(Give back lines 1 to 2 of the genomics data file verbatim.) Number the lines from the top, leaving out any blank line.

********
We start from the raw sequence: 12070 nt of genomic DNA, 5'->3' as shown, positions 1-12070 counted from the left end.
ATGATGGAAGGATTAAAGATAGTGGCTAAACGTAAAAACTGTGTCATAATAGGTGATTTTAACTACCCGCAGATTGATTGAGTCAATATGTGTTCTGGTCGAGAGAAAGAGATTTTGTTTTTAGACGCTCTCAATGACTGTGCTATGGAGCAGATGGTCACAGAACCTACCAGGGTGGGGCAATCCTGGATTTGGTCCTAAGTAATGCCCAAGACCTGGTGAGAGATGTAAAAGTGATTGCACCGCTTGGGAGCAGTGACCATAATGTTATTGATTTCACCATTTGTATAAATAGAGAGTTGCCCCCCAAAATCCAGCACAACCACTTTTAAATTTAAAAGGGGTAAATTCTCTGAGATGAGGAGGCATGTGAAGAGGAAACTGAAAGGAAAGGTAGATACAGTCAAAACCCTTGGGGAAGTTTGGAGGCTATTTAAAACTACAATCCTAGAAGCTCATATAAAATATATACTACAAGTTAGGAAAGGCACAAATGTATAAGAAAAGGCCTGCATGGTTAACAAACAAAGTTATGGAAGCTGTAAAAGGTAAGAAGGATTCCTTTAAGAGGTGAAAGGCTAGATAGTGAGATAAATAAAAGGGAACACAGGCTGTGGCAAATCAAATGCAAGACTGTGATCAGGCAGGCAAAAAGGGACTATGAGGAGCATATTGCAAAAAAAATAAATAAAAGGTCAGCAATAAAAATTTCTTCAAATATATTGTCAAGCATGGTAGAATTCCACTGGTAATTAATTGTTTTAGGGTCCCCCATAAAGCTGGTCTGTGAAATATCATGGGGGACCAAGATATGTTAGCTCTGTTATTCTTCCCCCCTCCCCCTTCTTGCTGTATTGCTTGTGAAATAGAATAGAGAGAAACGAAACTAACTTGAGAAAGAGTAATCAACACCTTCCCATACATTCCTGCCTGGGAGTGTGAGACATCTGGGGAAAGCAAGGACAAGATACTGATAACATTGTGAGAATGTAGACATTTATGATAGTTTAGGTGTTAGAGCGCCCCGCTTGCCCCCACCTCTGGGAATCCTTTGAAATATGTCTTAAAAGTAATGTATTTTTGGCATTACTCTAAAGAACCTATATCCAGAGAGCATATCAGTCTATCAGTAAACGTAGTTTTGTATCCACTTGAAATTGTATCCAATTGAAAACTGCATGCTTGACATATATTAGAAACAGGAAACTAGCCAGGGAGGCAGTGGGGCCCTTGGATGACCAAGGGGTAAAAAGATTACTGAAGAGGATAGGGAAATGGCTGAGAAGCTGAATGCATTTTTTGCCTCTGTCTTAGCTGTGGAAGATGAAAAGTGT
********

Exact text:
We start from the raw sequence: 12070 nt of genomic DNA, 5'->3' as shown, positions 1-12070 counted from the left end.
ATGATGGAAGGATTAAAGATAGTGGCTAAACGTAAAAACTGTGTCATAATAGGTGATTTTAACTACCCGCAGATTGATTGAGTCAATATGTGTTCTGGTCGAGAGAAAGAGATTTTGTTTTTAGACGCTCTCAATGACTGTGCTATGGAGCAGATGGTCACAGAACCTACCAGGGTGGGGCAATCCTGGATTTGGTCCTAAGTAATGCCCAAGACCTGGTGAGAGATGTAAAAGTGATTGCACCGCTTGGGAGCAGTGACCATAATGTTATTGATTTCACCATTTGTATAAATAGAGAGTTGCCCCCCAAAATCCAGCACAACCACTTTTAAATTTAAAAGGGGTAAATTCTCTGAGATGAGGAGGCATGTGAAGAGGAAACTGAAAGGAAAGGTAGATACAGTCAAAACCCTTGGGGAAGTTTGGAGGCTATTTAAAACTACAATCCTAGAAGCTCATATAAAATATATACTACAAGTTAGGAAAGGCACAAATGTATAAGAAAAGGCCTGCATGGTTAACAAACAAAGTTATGGAAGCTGTAAAAGGTAAGAAGGATTCCTTTAAGAGGTGAAAGGCTAGATAGTGAGATAAATAAAAGGGAACACAGGCTGTGGCAAATCAAATGCAAGACTGTGATCAGGCAGGCAAAAAGGGACTATGAGGAGCATATTGCAAAAAAAATAAATAAAAGGTCAGCAATAAAAATTTCTTCAAATATATTGTCAAGCATGGTAGAATTCCACTGGTAATTAATTGTTTTAGGGTCCCCCATAAAGCTGGTCTGTGAAATATCATGGGGGACCAAGATATGTTAGCTCTGTTATTCTTCCCCCCTCCCCCTTCTTGCTGTATTGCTTGTGAAATAGAATAGAGAGAAACGAAACTAACTTGAGAAAGAGTAATCAACACCTTCCCATACATTCCTGCCTGGGAGTGTGAGACATCTGGGGAAAGCAAGGACAAGATACTGATAACATTGTGAGAATGTAGACATTTATGATAGTTTAGGTGTTAGAGCGCCCCGCTTGCCCCCACCTCTGGGAATCCTTTGAAATATGTCTTAAAAGTAATGTATTTTTGGCATTACTCTAAAGAACCTATATCCAGAGAGCATATCAGTCTATCAGTAAACGTAGTTTTGTATCCACTTGAAATTGTATCCAATTGAAAACTGCATGCTTGACATATATTAGAAACAGGAAACTAGCCAGGGAGGCAGTGGGGCCCTTGGATGACCAAGGGGTAAAAAGATTACTGAAGAGGATAGGGAAATGGCTGAGAAGCTGAATGCATTTTTTGCCTCTGTCTTAGCTGTGGAAGATGAAAAGTGT